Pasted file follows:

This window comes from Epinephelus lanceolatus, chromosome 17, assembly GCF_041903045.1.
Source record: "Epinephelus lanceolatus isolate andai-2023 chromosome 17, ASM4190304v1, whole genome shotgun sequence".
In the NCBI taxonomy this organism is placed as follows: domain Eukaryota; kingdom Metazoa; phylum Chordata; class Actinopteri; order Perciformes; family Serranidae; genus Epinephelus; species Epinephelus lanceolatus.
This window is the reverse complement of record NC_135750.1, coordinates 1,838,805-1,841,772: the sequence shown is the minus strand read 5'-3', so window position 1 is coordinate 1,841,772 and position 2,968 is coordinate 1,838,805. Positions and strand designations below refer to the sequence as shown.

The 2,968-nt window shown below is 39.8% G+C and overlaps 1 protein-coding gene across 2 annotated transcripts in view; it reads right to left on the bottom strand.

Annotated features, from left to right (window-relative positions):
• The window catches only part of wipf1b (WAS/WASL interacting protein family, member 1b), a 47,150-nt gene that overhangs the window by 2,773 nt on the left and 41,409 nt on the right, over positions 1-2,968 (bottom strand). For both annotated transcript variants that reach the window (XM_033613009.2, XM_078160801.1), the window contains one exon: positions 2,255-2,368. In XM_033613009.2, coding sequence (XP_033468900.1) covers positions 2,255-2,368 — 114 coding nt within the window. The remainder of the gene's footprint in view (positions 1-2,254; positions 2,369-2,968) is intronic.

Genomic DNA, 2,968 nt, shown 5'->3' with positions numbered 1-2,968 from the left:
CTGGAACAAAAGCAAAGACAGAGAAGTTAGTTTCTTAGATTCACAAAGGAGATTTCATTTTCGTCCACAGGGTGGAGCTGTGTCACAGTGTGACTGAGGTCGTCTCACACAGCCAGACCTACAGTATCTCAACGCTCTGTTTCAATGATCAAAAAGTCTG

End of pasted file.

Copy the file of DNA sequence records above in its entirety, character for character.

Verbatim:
This window comes from Epinephelus lanceolatus, chromosome 17, assembly GCF_041903045.1.
Source record: "Epinephelus lanceolatus isolate andai-2023 chromosome 17, ASM4190304v1, whole genome shotgun sequence".
In the NCBI taxonomy this organism is placed as follows: domain Eukaryota; kingdom Metazoa; phylum Chordata; class Actinopteri; order Perciformes; family Serranidae; genus Epinephelus; species Epinephelus lanceolatus.
This window is the reverse complement of record NC_135750.1, coordinates 1,838,805-1,841,772: the sequence shown is the minus strand read 5'-3', so window position 1 is coordinate 1,841,772 and position 2,968 is coordinate 1,838,805. Positions and strand designations below refer to the sequence as shown.

The 2,968-nt window shown below is 39.8% G+C and overlaps 1 protein-coding gene across 2 annotated transcripts in view; it reads right to left on the bottom strand.

Annotated features, from left to right (window-relative positions):
• The window catches only part of wipf1b (WAS/WASL interacting protein family, member 1b), a 47,150-nt gene that overhangs the window by 2,773 nt on the left and 41,409 nt on the right, over positions 1-2,968 (bottom strand). For both annotated transcript variants that reach the window (XM_033613009.2, XM_078160801.1), the window contains one exon: positions 2,255-2,368. In XM_033613009.2, coding sequence (XP_033468900.1) covers positions 2,255-2,368 — 114 coding nt within the window. The remainder of the gene's footprint in view (positions 1-2,254; positions 2,369-2,968) is intronic.

Genomic DNA, 2,968 nt, shown 5'->3' with positions numbered 1-2,968 from the left:
CTGGAACAAAAGCAAAGACAGAGAAGTTAGTTTCTTAGATTCACAAAGGAGATTTCATTTTCGTCCACAGGGTGGAGCTGTGTCACAGTGTGACTGAGGTCGTCTCACACAGCCAGACCTACAGTATCTCAACGCTCTGTTTCAATGATCAAAAAGTCTG